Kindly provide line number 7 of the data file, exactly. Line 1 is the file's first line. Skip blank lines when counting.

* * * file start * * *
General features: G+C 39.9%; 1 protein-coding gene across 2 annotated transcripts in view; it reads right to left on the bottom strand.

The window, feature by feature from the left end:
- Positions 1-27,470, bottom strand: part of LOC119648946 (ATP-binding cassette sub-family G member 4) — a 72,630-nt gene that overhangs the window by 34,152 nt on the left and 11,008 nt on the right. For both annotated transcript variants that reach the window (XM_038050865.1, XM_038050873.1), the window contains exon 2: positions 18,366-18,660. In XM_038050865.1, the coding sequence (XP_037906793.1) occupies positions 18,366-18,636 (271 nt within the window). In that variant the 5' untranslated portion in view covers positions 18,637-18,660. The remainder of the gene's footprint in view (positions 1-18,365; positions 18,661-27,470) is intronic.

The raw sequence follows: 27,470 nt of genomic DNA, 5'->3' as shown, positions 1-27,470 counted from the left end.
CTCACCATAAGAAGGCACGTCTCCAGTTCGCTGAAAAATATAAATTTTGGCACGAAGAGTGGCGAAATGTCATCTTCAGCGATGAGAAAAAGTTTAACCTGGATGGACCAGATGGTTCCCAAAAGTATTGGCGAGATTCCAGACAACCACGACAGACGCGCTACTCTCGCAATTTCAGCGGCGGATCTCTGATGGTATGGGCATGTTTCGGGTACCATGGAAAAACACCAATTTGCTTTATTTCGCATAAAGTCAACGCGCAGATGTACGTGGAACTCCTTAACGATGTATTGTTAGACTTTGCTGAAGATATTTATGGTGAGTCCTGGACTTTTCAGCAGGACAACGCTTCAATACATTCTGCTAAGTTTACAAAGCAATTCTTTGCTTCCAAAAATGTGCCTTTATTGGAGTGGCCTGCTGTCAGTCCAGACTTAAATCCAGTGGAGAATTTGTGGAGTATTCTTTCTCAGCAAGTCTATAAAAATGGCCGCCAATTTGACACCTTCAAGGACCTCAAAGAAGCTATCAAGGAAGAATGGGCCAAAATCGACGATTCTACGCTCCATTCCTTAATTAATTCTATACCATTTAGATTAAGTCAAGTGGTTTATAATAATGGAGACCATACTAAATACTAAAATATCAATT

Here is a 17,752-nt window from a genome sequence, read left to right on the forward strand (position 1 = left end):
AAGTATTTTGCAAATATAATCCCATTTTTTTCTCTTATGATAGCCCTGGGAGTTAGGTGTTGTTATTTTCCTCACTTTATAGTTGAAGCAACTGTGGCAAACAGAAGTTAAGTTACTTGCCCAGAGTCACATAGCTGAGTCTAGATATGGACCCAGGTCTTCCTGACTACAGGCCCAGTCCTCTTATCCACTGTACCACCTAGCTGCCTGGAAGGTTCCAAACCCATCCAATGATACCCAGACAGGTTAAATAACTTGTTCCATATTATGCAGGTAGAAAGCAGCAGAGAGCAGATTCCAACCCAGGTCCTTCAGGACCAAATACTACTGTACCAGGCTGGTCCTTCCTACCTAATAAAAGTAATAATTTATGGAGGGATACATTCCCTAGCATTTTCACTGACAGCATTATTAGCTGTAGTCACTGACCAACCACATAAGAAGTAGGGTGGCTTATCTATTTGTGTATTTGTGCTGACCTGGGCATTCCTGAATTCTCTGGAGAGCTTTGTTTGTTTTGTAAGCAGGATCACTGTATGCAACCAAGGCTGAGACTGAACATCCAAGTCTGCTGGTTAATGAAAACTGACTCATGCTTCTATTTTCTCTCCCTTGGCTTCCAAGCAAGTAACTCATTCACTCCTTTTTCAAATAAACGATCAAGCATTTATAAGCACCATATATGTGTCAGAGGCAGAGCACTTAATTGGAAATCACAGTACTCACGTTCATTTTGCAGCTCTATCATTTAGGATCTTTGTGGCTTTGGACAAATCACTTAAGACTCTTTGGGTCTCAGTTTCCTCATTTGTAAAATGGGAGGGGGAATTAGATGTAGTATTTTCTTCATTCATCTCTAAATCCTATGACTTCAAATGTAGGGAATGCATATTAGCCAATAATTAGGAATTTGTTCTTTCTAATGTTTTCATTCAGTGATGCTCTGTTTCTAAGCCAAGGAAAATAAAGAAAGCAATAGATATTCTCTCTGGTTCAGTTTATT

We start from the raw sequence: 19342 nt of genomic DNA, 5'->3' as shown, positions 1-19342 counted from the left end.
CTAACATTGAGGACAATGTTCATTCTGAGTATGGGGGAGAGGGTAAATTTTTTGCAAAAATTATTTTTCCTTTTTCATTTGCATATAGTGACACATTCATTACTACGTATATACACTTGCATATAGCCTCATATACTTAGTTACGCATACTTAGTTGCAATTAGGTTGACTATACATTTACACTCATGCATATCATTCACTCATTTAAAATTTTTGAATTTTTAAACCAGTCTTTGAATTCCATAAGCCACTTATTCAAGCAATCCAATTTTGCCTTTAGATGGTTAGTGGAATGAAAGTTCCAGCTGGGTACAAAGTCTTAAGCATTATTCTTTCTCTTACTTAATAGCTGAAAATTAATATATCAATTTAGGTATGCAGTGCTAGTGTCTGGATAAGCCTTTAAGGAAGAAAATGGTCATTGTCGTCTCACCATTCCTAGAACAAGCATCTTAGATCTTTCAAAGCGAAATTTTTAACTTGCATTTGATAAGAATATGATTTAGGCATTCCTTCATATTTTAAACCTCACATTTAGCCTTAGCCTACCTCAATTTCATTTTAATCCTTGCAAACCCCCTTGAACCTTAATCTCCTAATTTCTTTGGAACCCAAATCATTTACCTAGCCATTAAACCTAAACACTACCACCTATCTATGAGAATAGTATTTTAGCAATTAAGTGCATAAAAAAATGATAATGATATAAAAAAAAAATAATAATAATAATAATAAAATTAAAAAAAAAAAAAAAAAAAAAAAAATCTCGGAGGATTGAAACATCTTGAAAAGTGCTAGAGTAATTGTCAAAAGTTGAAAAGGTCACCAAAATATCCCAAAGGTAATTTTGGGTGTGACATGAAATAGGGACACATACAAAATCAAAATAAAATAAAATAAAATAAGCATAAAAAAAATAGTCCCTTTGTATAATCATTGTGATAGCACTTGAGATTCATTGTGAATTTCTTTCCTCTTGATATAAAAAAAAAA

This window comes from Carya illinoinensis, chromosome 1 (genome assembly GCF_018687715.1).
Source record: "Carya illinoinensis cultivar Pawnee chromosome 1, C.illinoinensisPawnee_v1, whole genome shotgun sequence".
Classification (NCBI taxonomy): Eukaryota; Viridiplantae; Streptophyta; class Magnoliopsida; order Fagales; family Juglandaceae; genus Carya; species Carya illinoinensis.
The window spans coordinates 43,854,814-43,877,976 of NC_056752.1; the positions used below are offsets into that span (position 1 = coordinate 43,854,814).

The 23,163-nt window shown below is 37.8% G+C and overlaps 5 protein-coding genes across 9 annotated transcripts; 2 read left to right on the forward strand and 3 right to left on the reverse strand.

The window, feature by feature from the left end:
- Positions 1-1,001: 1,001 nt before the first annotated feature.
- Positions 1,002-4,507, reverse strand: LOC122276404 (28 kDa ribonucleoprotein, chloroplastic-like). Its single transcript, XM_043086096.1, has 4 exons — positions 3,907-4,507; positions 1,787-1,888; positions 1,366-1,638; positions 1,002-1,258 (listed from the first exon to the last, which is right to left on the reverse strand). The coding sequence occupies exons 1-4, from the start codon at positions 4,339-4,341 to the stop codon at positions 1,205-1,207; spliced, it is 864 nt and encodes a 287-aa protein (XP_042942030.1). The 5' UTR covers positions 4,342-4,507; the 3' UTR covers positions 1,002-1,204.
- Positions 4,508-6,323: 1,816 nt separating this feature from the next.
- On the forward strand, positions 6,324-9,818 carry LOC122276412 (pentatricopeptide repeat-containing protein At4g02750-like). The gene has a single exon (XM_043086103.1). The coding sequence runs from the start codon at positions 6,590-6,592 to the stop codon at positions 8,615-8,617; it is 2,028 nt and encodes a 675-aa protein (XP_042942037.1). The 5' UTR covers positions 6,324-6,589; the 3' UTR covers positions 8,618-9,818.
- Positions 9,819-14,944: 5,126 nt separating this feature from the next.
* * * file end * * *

AAGTATTTTGCAAATATAATCCCATTTTTTTCTCTTATGATAGCCCTGGGAGTTAGGTGTTGTTATTTTCCTCACTTTATAGTTGAAGCAACTGTGGCAAACAGAAGTTAAGTTACTTGCCCAGAGTCACATAGCTGAGTCTAGATATGGACCCAGGTCTTCCTGACTACAGGCCCAGTCCTCTTATCCACTGTACCACCTAGCTGCCTGGAAGGTTCCAAACCCATCCAATGATACCCAGACAGGTTAAATAACTTGTTCCATATTATGCAGGTAGAAAGCAGCAGAGAGCAGATTCCAACCCAGGTCCTTCAGGACCAAATACTACTGTACCAGGCTGGTCCTTCCTACCTAATAAAAGTAATAATTTATGGAGGGATACATTCCCTAGCATTTTCACTGACAGCATTATTAGCTGTAGTCACTGACCAACCACATAAGAAGTAGGGTGGCTTATCTATTTGTGTATTTGTGCTGACCTGGGCATTCCTGAATTCTCTGGAGAGCTTTGTTTGTTTTGTAAGCAGGATCACTGTATGCAACCAAGGCTGAGACTGAACATCCAAGTCTGCTGGTTAATGAAAACTGACTCATGCTTCTATTTTCTCTCCCTTGGCTTCCAAGCAAGTAACTCATTCACTCCTTTTTCAAATAAACGATCAAGCATTTATAAGCACCATATATGTGTCAGAGGCAGAGCACTTAATTGGAAATCACAGTACTCACGTTCATTTTGCAGCTCTATCATTTAGGATCTTTGTGGCTTTGGACAAATCACTTAAGACTCTTTGGGTCTCAGTTTCCTCATTTGTAAAATGGGAGGGGGAATTAGATGTAGTATTTTCTTCATTCATCTCTAAATCCTATGACTTCAAATGTAGGGAATGCATATTAGCCAATAATTAGGAATTTGTTCTTTCTAATGTTTTCATTCAGTGATGCTCTGTTTCTAAGCCAAGGAAAATAAAGAAAGCAATAGATATTCTCTCTGGTTCAGTTTATT